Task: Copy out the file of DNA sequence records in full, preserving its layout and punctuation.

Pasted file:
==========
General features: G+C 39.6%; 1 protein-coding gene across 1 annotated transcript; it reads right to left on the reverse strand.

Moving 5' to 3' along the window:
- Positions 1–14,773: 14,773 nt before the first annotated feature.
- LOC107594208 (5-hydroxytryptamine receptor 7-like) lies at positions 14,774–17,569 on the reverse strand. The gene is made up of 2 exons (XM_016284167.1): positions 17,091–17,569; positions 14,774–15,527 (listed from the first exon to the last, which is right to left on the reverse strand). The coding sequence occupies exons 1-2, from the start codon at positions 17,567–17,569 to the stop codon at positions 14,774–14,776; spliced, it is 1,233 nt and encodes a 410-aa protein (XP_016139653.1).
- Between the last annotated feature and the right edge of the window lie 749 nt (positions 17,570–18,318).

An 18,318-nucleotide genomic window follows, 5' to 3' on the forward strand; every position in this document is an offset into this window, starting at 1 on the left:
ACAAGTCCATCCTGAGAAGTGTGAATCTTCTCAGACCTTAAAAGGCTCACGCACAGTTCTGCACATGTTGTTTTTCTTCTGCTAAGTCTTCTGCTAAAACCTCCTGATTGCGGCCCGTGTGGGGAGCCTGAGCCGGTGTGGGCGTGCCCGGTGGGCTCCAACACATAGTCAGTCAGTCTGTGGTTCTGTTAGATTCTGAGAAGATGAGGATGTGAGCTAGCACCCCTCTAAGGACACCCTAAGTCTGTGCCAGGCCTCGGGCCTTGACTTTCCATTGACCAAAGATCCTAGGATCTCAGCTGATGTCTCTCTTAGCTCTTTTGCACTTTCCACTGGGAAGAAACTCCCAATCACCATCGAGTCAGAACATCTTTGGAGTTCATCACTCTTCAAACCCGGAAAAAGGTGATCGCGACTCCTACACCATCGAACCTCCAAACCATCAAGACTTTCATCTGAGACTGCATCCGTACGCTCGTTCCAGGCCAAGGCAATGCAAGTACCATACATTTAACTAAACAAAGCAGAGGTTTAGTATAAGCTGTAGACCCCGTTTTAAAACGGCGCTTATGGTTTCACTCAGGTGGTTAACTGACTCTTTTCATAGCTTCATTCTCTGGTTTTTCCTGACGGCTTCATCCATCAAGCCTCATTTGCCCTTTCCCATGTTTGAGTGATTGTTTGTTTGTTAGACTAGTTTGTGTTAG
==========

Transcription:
General features: G+C 39.6%; 1 protein-coding gene across 1 annotated transcript; it reads right to left on the reverse strand.

Moving 5' to 3' along the window:
- Positions 1–14,773: 14,773 nt before the first annotated feature.
- LOC107594208 (5-hydroxytryptamine receptor 7-like) lies at positions 14,774–17,569 on the reverse strand. The gene is made up of 2 exons (XM_016284167.1): positions 17,091–17,569; positions 14,774–15,527 (listed from the first exon to the last, which is right to left on the reverse strand). The coding sequence occupies exons 1-2, from the start codon at positions 17,567–17,569 to the stop codon at positions 14,774–14,776; spliced, it is 1,233 nt and encodes a 410-aa protein (XP_016139653.1).
- Between the last annotated feature and the right edge of the window lie 749 nt (positions 17,570–18,318).

An 18,318-nucleotide genomic window follows, 5' to 3' on the forward strand; every position in this document is an offset into this window, starting at 1 on the left:
ACAAGTCCATCCTGAGAAGTGTGAATCTTCTCAGACCTTAAAAGGCTCACGCACAGTTCTGCACATGTTGTTTTTCTTCTGCTAAGTCTTCTGCTAAAACCTCCTGATTGCGGCCCGTGTGGGGAGCCTGAGCCGGTGTGGGCGTGCCCGGTGGGCTCCAACACATAGTCAGTCAGTCTGTGGTTCTGTTAGATTCTGAGAAGATGAGGATGTGAGCTAGCACCCCTCTAAGGACACCCTAAGTCTGTGCCAGGCCTCGGGCCTTGACTTTCCATTGACCAAAGATCCTAGGATCTCAGCTGATGTCTCTCTTAGCTCTTTTGCACTTTCCACTGGGAAGAAACTCCCAATCACCATCGAGTCAGAACATCTTTGGAGTTCATCACTCTTCAAACCCGGAAAAAGGTGATCGCGACTCCTACACCATCGAACCTCCAAACCATCAAGACTTTCATCTGAGACTGCATCCGTACGCTCGTTCCAGGCCAAGGCAATGCAAGTACCATACATTTAACTAAACAAAGCAGAGGTTTAGTATAAGCTGTAGACCCCGTTTTAAAACGGCGCTTATGGTTTCACTCAGGTGGTTAACTGACTCTTTTCATAGCTTCATTCTCTGGTTTTTCCTGACGGCTTCATCCATCAAGCCTCATTTGCCCTTTCCCATGTTTGAGTGATTGTTTGTTTGTTAGACTAGTTTGTGTTAG